Violence has been on the rise across Iraq since a deadly crackdown by government forces on a Sunni protest camp in April, and attacks against civilians and security forces notably spiked during Ramzan.
The surge of attacks has sparked fears that the country could see a new round of widespread sectarian bloodshed similar to that which brought the country to the edge of civil war in 2006 and 2007.The bloodshed, the worst in five years, also comes after Iraqi security forces promised to step up efforts to increase security to protect the public during the Eid ul-Fitr celebrations that mark the end of the Muslim holy month of Ramzan.
"My shop’s windows were smashed and smoke filled the whole area," said shoe shop owner Saif Mousa, who survived an attack near his store in New Baghdad. "I went outside of the shop and I could hardly see because of the smoke. ... At the end, we had a terrible day that was supposed to be nice because of Eid."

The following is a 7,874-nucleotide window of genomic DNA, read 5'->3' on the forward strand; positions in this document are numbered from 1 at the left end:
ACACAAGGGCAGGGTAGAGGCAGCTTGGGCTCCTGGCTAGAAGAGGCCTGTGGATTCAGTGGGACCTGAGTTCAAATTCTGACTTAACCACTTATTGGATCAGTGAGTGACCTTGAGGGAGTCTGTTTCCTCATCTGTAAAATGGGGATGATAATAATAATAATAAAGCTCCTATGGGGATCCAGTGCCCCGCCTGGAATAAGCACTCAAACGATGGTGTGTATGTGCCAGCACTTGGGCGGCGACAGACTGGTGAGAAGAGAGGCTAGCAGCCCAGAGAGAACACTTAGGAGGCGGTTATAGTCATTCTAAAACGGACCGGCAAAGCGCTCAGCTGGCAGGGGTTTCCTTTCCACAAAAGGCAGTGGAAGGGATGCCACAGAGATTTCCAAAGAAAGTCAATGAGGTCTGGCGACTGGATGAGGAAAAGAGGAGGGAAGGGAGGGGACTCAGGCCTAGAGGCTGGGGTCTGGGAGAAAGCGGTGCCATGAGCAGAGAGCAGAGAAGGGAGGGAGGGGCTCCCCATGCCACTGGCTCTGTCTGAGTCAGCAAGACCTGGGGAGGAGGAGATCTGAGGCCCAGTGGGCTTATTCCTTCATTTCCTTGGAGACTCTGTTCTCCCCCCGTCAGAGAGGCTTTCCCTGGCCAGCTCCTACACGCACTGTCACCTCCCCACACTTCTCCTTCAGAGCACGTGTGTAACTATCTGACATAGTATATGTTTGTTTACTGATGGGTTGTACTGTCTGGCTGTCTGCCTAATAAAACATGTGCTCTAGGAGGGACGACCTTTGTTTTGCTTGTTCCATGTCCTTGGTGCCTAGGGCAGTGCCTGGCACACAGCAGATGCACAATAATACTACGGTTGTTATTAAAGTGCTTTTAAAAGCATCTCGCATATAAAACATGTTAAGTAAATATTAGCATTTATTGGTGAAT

Many of the attacks occurred within an hour of each other, suggesting a level of coordination in the assaults. No group immediately claimed responsibility for the attacks, though security forces and civilians are frequently targeted by al-Qaeda’s Iraq branch.
US department of state spokeswoman Jen Psaki condemned the attacks, saying in a statement that they are similar to suicide and vehicle bomb attacks in the country in the past month-and-a-half conducted by al-Qaeda’s Iraq branch.